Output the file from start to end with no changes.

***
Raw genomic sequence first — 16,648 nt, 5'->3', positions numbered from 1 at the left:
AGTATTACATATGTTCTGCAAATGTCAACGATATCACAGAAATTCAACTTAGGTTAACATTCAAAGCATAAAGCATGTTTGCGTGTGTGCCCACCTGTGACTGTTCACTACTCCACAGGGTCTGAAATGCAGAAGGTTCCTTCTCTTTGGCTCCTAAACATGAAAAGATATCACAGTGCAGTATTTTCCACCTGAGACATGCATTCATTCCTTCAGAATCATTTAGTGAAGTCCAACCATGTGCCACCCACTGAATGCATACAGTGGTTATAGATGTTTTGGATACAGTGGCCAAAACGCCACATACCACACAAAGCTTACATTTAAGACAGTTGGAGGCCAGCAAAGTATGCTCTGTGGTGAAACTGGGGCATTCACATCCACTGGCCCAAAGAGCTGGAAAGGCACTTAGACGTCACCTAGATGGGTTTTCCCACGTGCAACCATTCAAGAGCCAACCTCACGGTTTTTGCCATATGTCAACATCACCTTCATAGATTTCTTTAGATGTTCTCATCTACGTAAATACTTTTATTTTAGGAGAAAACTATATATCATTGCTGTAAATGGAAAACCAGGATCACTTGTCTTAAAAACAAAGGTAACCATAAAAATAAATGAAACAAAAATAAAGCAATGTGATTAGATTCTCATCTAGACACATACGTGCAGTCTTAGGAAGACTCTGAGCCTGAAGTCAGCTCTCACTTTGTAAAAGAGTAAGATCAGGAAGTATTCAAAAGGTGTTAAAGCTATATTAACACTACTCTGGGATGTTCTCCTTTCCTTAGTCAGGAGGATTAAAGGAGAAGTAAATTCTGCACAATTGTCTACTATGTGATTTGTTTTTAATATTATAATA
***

Raw genomic sequence first — 16,648 nt, 5'->3', positions numbered from 1 at the left:
AGTATTACATATGTTCTGCAAATGTCAACGATATCACAGAAATTCAACTTAGGTTAACATTCAAAGCATAAAGCATGTTTGCGTGTGTGCCCACCTGTGACTGTTCACTACTCCACAGGGTCTGAAATGCAGAAGGTTCCTTCTCTTTGGCTCCTAAACATGAAAAGATATCACAGTGCAGTATTTTCCACCTGAGACATGCATTCATTCCTTCAGAATCATTTAGTGAAGTCCAACCATGTGCCACCCACTGAATGCATACAGTGGTTATAGATGTTTTGGATACAGTGGCCAAAACGCCACATACCACACAAAGCTTACATTTAAGACAGTTGGAGGCCAGCAAAGTATGCTCTGTGGTGAAACTGGGGCATTCACATCCACTGGCCCAAAGAGCTGGAAAGGCACTTAGACGTCACCTAGATGGGTTTTCCCACGTGCAACCATTCAAGAGCCAACCTCACGGTTTTTGCCATATGTCAACATCACCTTCATAGATTTCTTTAGATGTTCTCATCTACGTAAATACTTTTATTTTAGGAGAAAACTATATATCATTGCTGTAAATGGAAAACCAGGATCACTTGTCTTAAAAACAAAGGTAACCATAAAAATAAATGAAACAAAAATAAAGCAATGTGATTAGATTCTCATCTAGACACATACGTGCAGTCTTAGGAAGACTCTGAGCCTGAAGTCAGCTCTCACTTTGTAAAAGAGTAAGATCAGGAAGTATTCAAAAGGTGTTAAAGCTATATTAACACTACTCTGGGATGTTCTCCTTTCCTTAGTCAGGAGGATTAAAGGAGAAGTAAATTCTGCACAATTGTCTACTATGTGATTTGTTTTTAATATTATAATA